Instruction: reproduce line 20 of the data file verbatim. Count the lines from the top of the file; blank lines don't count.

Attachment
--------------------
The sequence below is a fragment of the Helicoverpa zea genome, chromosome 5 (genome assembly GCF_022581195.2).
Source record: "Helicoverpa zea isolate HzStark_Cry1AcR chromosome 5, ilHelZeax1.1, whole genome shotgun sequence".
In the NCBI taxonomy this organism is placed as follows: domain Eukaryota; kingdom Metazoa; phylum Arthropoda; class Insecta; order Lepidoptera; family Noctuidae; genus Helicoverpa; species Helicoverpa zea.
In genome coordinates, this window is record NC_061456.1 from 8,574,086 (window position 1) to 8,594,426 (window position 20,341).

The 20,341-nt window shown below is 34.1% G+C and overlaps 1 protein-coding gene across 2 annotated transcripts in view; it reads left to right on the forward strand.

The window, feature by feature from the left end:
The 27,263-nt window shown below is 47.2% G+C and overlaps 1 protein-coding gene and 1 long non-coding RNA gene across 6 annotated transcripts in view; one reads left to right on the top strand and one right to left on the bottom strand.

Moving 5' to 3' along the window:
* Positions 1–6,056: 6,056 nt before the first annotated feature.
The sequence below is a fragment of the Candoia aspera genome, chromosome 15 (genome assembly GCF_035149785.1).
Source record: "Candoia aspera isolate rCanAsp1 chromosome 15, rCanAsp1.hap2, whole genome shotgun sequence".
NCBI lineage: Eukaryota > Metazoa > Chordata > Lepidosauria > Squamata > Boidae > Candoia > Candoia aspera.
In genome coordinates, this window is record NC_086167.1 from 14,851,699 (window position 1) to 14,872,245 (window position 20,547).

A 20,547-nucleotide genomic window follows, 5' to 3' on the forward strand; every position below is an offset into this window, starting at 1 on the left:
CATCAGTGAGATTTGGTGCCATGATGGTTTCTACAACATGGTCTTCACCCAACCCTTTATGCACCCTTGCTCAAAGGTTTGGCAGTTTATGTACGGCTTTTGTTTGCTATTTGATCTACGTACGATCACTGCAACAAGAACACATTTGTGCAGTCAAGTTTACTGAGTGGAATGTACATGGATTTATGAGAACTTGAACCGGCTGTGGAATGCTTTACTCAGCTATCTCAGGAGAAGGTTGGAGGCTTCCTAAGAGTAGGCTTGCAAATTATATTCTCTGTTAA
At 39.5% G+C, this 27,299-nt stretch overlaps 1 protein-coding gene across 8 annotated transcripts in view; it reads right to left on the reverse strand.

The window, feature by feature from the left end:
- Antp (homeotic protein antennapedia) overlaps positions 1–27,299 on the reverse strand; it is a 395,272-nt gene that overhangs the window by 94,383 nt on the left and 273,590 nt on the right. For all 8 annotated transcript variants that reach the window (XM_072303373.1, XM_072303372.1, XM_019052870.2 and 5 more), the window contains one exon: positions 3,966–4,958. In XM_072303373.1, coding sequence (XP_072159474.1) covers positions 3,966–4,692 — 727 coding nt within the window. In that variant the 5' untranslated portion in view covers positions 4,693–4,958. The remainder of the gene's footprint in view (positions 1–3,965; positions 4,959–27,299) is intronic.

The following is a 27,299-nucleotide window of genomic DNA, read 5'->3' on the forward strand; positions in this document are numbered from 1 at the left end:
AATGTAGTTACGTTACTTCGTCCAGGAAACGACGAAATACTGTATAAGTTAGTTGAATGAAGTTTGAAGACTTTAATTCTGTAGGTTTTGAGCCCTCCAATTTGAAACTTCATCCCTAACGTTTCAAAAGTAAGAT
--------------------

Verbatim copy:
AATGTAGTTACGTTACTTCGTCCAGGAAACGACGAAATACTGTATAAGTTAGTTGAATGAAGTTTGAAGACTTTAATTCTGTAGGTTTTGAGCCCTCCAATTTGAAACTTCATCCCTAACGTTTCAAAAGTAAGAT